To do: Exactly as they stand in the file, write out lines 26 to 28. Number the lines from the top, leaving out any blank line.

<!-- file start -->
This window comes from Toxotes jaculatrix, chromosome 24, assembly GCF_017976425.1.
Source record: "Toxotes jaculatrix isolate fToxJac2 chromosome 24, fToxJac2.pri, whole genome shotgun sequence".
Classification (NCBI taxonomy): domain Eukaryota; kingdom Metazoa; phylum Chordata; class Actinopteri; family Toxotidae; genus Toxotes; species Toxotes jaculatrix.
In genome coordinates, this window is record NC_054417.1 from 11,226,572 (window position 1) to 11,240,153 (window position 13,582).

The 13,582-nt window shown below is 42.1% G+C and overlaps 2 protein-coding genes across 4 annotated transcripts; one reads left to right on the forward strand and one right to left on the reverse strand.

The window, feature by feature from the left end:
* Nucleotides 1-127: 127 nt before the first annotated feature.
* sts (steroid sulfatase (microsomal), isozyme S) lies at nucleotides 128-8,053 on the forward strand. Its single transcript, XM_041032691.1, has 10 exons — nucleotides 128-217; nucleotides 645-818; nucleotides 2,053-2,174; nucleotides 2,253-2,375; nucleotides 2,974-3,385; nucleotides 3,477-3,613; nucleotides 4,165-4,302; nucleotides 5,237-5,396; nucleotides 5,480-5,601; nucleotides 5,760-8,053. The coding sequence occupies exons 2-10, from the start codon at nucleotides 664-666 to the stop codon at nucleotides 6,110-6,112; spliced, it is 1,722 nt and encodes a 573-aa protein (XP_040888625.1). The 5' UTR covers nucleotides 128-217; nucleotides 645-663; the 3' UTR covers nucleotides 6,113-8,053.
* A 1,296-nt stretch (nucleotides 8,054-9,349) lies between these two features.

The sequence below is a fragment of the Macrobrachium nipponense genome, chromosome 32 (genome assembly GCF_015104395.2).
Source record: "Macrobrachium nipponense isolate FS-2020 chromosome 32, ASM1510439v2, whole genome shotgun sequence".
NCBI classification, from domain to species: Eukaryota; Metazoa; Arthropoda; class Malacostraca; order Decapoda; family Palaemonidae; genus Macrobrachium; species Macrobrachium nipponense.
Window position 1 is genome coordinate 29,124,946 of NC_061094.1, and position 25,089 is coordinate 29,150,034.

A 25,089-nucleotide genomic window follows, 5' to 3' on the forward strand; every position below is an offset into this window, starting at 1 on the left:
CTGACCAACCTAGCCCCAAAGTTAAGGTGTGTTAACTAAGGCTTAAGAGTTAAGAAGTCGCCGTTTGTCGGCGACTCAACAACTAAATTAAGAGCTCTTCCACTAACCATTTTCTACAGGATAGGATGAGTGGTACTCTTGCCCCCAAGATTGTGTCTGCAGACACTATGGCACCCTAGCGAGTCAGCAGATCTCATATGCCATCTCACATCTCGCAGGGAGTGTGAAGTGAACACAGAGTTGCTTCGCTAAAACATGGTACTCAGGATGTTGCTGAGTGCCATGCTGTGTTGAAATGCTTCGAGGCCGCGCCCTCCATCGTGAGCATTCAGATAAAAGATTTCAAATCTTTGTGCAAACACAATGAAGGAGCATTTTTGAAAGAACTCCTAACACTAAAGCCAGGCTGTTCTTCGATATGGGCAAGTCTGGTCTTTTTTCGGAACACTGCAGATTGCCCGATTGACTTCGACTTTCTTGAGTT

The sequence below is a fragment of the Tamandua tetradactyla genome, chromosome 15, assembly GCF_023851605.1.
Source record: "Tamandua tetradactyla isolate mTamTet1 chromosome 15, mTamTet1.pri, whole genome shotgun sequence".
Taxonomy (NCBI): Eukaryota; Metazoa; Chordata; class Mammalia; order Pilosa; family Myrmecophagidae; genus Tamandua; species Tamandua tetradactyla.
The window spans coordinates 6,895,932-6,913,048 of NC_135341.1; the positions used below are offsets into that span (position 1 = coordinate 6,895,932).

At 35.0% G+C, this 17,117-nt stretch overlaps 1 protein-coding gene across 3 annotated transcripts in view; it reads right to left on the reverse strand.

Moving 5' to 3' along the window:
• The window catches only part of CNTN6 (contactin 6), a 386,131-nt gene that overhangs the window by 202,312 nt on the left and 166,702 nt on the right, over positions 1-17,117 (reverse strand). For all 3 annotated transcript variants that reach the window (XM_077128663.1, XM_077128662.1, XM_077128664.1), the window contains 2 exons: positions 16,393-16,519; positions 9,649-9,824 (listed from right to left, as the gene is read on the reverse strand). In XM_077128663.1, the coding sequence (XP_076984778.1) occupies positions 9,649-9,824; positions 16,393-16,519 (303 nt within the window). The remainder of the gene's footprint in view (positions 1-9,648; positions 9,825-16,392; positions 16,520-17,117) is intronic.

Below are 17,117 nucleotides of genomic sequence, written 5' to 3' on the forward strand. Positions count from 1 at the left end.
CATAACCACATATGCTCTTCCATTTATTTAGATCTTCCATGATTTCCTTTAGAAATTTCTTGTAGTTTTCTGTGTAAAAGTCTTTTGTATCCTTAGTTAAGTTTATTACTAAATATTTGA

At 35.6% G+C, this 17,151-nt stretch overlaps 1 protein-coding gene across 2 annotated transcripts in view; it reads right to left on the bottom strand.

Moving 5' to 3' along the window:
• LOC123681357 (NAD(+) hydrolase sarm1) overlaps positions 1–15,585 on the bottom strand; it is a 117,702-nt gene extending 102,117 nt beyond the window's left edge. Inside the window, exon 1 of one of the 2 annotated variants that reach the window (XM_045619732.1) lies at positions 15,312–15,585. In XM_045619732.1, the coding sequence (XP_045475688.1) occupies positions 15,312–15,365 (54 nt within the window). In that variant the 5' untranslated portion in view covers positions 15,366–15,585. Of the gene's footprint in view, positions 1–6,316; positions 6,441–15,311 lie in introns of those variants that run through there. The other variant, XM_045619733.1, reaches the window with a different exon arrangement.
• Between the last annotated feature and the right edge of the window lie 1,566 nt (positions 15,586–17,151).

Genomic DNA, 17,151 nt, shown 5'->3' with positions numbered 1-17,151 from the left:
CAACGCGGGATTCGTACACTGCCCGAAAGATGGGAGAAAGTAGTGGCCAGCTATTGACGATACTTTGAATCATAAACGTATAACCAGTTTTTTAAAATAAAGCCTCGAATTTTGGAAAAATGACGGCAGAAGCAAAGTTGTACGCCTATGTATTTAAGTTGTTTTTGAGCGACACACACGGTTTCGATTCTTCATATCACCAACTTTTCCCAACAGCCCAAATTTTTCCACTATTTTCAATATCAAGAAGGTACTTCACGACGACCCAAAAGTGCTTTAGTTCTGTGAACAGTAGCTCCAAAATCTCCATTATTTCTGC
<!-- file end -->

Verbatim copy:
Moving 5' to 3' along the window:
• LOC123681357 (NAD(+) hydrolase sarm1) overlaps positions 1–15,585 on the bottom strand; it is a 117,702-nt gene extending 102,117 nt beyond the window's left edge. Inside the window, exon 1 of one of the 2 annotated variants that reach the window (XM_045619732.1) lies at positions 15,312–15,585. In XM_045619732.1, the coding sequence (XP_045475688.1) occupies positions 15,312–15,365 (54 nt within the window). In that variant the 5' untranslated portion in view covers positions 15,366–15,585. Of the gene's footprint in view, positions 1–6,316; positions 6,441–15,311 lie in introns of those variants that run through there. The other variant, XM_045619733.1, reaches the window with a different exon arrangement.
• Between the last annotated feature and the right edge of the window lie 1,566 nt (positions 15,586–17,151).